The only other haircut he got was when he was on vacation with my in-laws. They brought him home and we were horrified to see our beautiful boy sporting a crewcut!!!! He was quite upset and we didn’t leave him alone with them for many years.

      Funnily, he new “short” hair is longer than the boy’s in the photo…

      Once he was at a party and another boy was harassing him, telling my son that he wasn’t a boy because his hair was long. I assured the kid that he was all-boy, but he still insisted that we were wrong. So I threatened to SHOW him the proof….I don’t know where he went to hide for the rest of the party…

      • People are so weird about guys with long hair. My husband used to get a fair number of “what are you, some kinda sissy?” -type comments on a fairly regular basis when he had his long hair, and I would always be thinking, “He’s a 200-pound, menthol-smoking farmboy in a leather jacket and Army boots! Isn’t that masculine *enough*?”

  5. I say do what you like,

    but the irony here over the controversy is that until the second half of the 20th century, Pink was a masculine color and boys wore dresses until 6 or 7. Do those Fox pundits think their grandpas were gay, not that it’s bad if they were, but old fashioned ideals are actually usually modern mis-interpretations of the past.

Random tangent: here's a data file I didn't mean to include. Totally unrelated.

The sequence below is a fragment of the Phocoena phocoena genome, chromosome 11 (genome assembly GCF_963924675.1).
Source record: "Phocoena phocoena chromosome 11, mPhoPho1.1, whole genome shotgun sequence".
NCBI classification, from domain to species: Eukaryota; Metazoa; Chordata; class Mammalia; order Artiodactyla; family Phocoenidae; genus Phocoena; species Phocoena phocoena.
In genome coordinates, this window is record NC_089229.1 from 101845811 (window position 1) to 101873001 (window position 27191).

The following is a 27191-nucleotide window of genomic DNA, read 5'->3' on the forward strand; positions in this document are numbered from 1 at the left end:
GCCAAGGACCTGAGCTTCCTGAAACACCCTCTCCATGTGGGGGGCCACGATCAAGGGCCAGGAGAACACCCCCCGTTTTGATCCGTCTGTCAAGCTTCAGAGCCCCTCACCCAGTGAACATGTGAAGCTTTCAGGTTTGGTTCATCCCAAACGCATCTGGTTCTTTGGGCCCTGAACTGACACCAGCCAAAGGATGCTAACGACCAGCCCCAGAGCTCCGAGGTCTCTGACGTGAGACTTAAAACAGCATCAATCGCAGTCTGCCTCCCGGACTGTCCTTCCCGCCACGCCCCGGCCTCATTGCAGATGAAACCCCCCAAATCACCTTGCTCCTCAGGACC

It’d be nice if people understood that there is no reason for the controversy. maybe the boy is an old soul or a reincarnated one. Ooops did I just stir up controversy again?

    • I saw a picture of my father when he was a baby in the thirties and he had on an adorable little frilly gown like outfit with a little bonnet. Nowadays if you dressed your boy like that people would be in such an uproar. He grew up to be one of the most honorable men that I have ever known and fathered seven children. What your children dress in or what colors they like have no bearing on the person they will become. However, making them feel ashamed for being who they are certainly will.

  6. I felt awful the one time I mistook a very long haired boy (past the shoulders) wearing gender neutral clothes as a girl and asked the mom how old her daughter was. When she said “he’s a boy and he’s 3,” I seriously wanted to die. I dress my daughter in a lot of hand-me-downs, which are, unfortunately, rather pink. Still, I get asked if she is a boy or girl. (heh?) But I guess it’s good that people don’t assume? Ever since then I have been really careful about kids that are ambiguous with referring to them in a neutral way (your child, etc) until I receive an identifier from the mom! And while I probably would rather paint a boy-child’s fingers or toes a different color other than day-glo pink (day-glo yellow for example) I wouldn’t have a problem with the painting per se.

    • This is why when we’re at the park, I never say “Do you see the other little boy?” I just say “Do you see the other kid?”